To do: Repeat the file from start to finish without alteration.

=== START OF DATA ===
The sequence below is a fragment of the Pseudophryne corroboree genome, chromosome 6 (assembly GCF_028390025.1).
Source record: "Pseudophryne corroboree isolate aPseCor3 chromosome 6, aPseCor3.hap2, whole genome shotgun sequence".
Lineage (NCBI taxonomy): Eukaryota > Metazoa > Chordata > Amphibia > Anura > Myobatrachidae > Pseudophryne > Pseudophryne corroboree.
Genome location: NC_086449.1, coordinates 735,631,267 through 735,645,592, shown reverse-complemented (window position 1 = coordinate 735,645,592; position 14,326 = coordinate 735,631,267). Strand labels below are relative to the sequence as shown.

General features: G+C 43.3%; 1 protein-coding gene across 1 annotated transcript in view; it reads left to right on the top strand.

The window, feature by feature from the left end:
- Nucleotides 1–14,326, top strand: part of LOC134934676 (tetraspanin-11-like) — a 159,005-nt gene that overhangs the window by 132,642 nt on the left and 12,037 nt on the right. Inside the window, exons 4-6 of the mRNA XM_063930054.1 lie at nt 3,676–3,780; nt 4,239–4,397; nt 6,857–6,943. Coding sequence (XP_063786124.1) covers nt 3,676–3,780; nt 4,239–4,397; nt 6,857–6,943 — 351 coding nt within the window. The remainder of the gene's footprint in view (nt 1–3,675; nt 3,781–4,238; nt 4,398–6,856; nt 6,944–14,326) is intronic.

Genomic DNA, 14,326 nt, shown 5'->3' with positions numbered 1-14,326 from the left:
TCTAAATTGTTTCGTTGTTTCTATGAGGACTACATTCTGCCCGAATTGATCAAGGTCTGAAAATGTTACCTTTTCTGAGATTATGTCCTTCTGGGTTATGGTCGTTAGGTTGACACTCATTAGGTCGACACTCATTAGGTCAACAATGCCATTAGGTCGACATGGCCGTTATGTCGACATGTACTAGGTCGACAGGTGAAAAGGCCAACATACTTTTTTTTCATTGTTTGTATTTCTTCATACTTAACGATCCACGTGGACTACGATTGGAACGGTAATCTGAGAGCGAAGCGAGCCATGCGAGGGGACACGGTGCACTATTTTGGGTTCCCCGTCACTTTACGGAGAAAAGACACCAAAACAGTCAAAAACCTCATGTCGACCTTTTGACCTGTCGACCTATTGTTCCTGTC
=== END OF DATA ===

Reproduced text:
The sequence below is a fragment of the Pseudophryne corroboree genome, chromosome 6 (assembly GCF_028390025.1).
Source record: "Pseudophryne corroboree isolate aPseCor3 chromosome 6, aPseCor3.hap2, whole genome shotgun sequence".
Lineage (NCBI taxonomy): Eukaryota > Metazoa > Chordata > Amphibia > Anura > Myobatrachidae > Pseudophryne > Pseudophryne corroboree.
Genome location: NC_086449.1, coordinates 735,631,267 through 735,645,592, shown reverse-complemented (window position 1 = coordinate 735,645,592; position 14,326 = coordinate 735,631,267). Strand labels below are relative to the sequence as shown.

General features: G+C 43.3%; 1 protein-coding gene across 1 annotated transcript in view; it reads left to right on the top strand.

The window, feature by feature from the left end:
- Nucleotides 1–14,326, top strand: part of LOC134934676 (tetraspanin-11-like) — a 159,005-nt gene that overhangs the window by 132,642 nt on the left and 12,037 nt on the right. Inside the window, exons 4-6 of the mRNA XM_063930054.1 lie at nt 3,676–3,780; nt 4,239–4,397; nt 6,857–6,943. Coding sequence (XP_063786124.1) covers nt 3,676–3,780; nt 4,239–4,397; nt 6,857–6,943 — 351 coding nt within the window. The remainder of the gene's footprint in view (nt 1–3,675; nt 3,781–4,238; nt 4,398–6,856; nt 6,944–14,326) is intronic.

Genomic DNA, 14,326 nt, shown 5'->3' with positions numbered 1-14,326 from the left:
TCTAAATTGTTTCGTTGTTTCTATGAGGACTACATTCTGCCCGAATTGATCAAGGTCTGAAAATGTTACCTTTTCTGAGATTATGTCCTTCTGGGTTATGGTCGTTAGGTTGACACTCATTAGGTCGACACTCATTAGGTCAACAATGCCATTAGGTCGACATGGCCGTTATGTCGACATGTACTAGGTCGACAGGTGAAAAGGCCAACATACTTTTTTTTCATTGTTTGTATTTCTTCATACTTAACGATCCACGTGGACTACGATTGGAACGGTAATCTGAGAGCGAAGCGAGCCATGCGAGGGGACACGGTGCACTATTTTGGGTTCCCCGTCACTTTACGGAGAAAAGACACCAAAACAGTCAAAAACCTCATGTCGACCTTTTGACCTGTCGACCTATTGTTCCTGTC